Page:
1) Brevity Is the Soul of Wit
Everyone’s inboxes are overflowing. If you send a potential lead a War and Peace-length email, they’re going to take one look and immediately click “delete”.
You need to get to the point quickly. A cold email is not the place to outline all the features and benefits of your service; it’s to get that first “yes”. You’re really only looking for a response so that they’re more receptive to your follow up.
2) Ditch the Elevator Pitch
We’re a successful multinational brand that has helped a myriad of businesses such as…
If there’s one thing that no one likes receiving it’s pitch emails. Writing your email as if it’s a pitch is a surefire way to get it deleted. I’m not saying you can’t pitch, just don’t lead with it. Instead, look at it as building a relationship with the recipient.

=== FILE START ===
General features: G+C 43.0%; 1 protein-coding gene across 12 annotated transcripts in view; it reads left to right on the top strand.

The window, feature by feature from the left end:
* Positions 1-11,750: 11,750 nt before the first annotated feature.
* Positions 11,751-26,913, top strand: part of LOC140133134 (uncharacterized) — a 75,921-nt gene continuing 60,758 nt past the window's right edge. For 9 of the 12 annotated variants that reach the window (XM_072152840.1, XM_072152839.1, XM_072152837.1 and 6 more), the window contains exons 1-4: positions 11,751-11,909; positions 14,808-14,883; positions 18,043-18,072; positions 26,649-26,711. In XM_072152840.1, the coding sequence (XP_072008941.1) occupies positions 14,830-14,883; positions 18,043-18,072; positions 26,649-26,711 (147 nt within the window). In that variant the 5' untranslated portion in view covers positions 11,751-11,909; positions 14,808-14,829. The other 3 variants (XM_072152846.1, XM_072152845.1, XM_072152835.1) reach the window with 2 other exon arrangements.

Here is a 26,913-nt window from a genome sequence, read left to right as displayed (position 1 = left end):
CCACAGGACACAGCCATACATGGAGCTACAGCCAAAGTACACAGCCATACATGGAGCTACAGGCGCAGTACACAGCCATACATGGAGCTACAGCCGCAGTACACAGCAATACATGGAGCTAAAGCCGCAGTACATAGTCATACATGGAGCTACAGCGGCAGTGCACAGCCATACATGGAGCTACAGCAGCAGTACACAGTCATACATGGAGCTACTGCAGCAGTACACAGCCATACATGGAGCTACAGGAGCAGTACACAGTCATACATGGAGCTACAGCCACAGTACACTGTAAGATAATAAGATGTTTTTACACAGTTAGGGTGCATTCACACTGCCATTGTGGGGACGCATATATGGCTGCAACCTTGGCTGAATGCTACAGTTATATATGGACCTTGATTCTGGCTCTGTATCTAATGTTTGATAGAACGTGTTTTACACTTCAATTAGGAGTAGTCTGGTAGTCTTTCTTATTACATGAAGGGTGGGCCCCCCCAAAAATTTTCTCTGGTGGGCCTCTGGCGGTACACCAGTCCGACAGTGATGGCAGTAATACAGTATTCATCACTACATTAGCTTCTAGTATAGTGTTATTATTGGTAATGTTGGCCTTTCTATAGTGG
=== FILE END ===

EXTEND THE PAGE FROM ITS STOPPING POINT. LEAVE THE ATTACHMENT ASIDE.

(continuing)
3) Be Human
Yes, your target might work as an executive in one of the world’s biggest companies. And yes, they might be a very serious person in the office. But they probably also went to see Avengers: Endgame. They might have a P.T. Anderson obsession or adore trashy romance novels. Or maybe they play adult recreational league baseball on the weekends.
It’s easy to see high-powered people as nothing but Mr. or Mrs. Business. Boring people who have no life and spend all day thinking about key metrics and goals. But really, they’re just people like you and me.
A little levity, humor and personality can go a long way. Don’t believe me? Take five minutes to check out Jon Buchan’s Charm Offensive site.
Here’s an example of how you might want to approach this kind of email copy: